The more things change

Be brief, be original, be intelligent, be polished. “Cultivate a slender muse” and “tread an unworn path.” Sounds like the kind of advice you’d get in a creative writing class today, right? Amazing, then, that this was written around the third century BCE by a poet named Callimachus. He lived in a city that was home to one of the seven wonders of the ancient world, but which could be considered to have had two if you count the thing that it is really remembered for today.

Alexandria in the Hellenistic period bears a striking resemblance to our modern world in some ways, primarily in the intellectual sphere. It was a cosmopolitan place, a melting pot that contained ingredients from numerous Middle Eastern, Asian and African societies. But don’t be fooled: the Greeks were still snobs and emphasized Greek culture, to the point that written works in other languages had to be translated to Greek before they would be housed in the library.

Ah, the library. It may be small by today’s standards, but at the time it was a huge deal. Everything had to be written by hand, so it wasn’t as if you could walk into your local bibliothekai and grab the latest copy of Apollonius’ Argonautica. And yet at its height, the library had over 700,000 works, mostly scrolls if memory serves. The library at my college just celebrated its 3 millionth acquisition, but we’re talking over two thousand extra years’ worth of writing to get to that point. Amazing.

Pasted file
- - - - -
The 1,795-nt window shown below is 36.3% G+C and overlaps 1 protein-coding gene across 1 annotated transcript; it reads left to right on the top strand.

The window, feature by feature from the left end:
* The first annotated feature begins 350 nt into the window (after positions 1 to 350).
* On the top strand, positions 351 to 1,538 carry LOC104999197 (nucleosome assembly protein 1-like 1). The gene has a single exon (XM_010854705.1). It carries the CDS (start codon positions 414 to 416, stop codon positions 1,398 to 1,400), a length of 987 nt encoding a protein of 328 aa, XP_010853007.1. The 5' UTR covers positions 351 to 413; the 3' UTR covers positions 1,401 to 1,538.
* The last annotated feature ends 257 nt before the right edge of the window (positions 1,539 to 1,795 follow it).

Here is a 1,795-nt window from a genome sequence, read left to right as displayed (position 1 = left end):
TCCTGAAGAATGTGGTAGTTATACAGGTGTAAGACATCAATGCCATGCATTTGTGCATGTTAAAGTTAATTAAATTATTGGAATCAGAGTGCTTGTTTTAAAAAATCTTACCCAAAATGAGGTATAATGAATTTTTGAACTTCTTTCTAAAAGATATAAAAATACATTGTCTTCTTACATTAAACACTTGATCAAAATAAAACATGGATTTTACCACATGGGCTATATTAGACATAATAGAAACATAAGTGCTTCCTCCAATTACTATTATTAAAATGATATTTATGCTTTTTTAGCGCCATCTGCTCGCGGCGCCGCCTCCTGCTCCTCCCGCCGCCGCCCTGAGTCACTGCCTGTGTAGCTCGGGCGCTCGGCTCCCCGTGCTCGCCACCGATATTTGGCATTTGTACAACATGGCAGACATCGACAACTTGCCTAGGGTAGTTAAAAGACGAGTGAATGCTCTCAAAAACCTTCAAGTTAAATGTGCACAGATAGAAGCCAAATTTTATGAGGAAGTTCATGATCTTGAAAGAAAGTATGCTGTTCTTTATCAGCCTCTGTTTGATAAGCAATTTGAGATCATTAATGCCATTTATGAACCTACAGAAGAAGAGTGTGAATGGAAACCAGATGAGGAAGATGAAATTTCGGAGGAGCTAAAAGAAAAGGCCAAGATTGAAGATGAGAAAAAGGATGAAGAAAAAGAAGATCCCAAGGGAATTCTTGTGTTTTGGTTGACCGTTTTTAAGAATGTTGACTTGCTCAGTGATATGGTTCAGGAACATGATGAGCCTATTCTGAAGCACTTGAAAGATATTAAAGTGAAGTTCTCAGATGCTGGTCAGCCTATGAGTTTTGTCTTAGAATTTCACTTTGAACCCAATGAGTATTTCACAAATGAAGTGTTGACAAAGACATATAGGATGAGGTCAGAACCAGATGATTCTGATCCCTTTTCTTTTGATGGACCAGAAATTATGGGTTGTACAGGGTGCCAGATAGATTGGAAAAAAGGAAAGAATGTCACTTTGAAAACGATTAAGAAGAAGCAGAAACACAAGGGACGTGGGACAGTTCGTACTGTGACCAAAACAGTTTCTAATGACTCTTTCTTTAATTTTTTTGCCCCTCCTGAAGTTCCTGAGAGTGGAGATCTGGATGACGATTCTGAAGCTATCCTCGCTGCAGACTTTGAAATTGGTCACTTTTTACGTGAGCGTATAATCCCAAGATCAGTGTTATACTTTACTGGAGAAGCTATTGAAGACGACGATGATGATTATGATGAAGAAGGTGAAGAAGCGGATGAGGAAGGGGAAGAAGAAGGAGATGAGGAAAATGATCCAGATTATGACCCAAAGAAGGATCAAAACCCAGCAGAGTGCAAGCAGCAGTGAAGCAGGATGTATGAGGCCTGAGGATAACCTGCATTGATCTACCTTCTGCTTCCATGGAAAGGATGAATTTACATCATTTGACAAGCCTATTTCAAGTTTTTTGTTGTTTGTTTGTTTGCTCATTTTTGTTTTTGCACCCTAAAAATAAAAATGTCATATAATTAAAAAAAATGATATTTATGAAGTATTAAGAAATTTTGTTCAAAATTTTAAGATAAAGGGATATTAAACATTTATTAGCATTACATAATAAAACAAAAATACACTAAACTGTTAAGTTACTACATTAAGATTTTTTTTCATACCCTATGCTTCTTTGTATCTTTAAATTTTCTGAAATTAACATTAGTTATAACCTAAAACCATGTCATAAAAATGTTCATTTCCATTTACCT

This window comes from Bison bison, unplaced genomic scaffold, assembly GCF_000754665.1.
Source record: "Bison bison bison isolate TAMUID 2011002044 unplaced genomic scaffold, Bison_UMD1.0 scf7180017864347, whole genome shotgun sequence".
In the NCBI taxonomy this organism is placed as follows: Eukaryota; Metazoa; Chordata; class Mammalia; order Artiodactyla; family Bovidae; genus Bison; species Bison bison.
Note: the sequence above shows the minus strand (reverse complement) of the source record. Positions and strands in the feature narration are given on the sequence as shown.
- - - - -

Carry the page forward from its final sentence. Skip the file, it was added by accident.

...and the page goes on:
Speaking of writing and amazement, listening to my professor talk about the intellectual scene at the time was almost eerie. To put it bluntly, writers were eager to show off how educated they were with fancy wordplay and allusions and satire. The fine art of literary criticism was apparently alive and well, and already there was an establishment of certain writers as the intelligentsia. Sure, Homer was still the paragon of Greek literature, but people like Callimachus were ready to move on and do their own thing. The elitism! The cliquishness! The fragile egos! Sound familiar?

Most incredible is the thought that even back then–again, we’re talking two thousand years and change–people were concerned about originality. They only had a few centuries of detritus accumulated, and it was already a problem. Reputations were already exerting their gravitational forces on other works and writers. And yet those writers persevered and managed to break new ground themselves.

There’s some hope for me yet!

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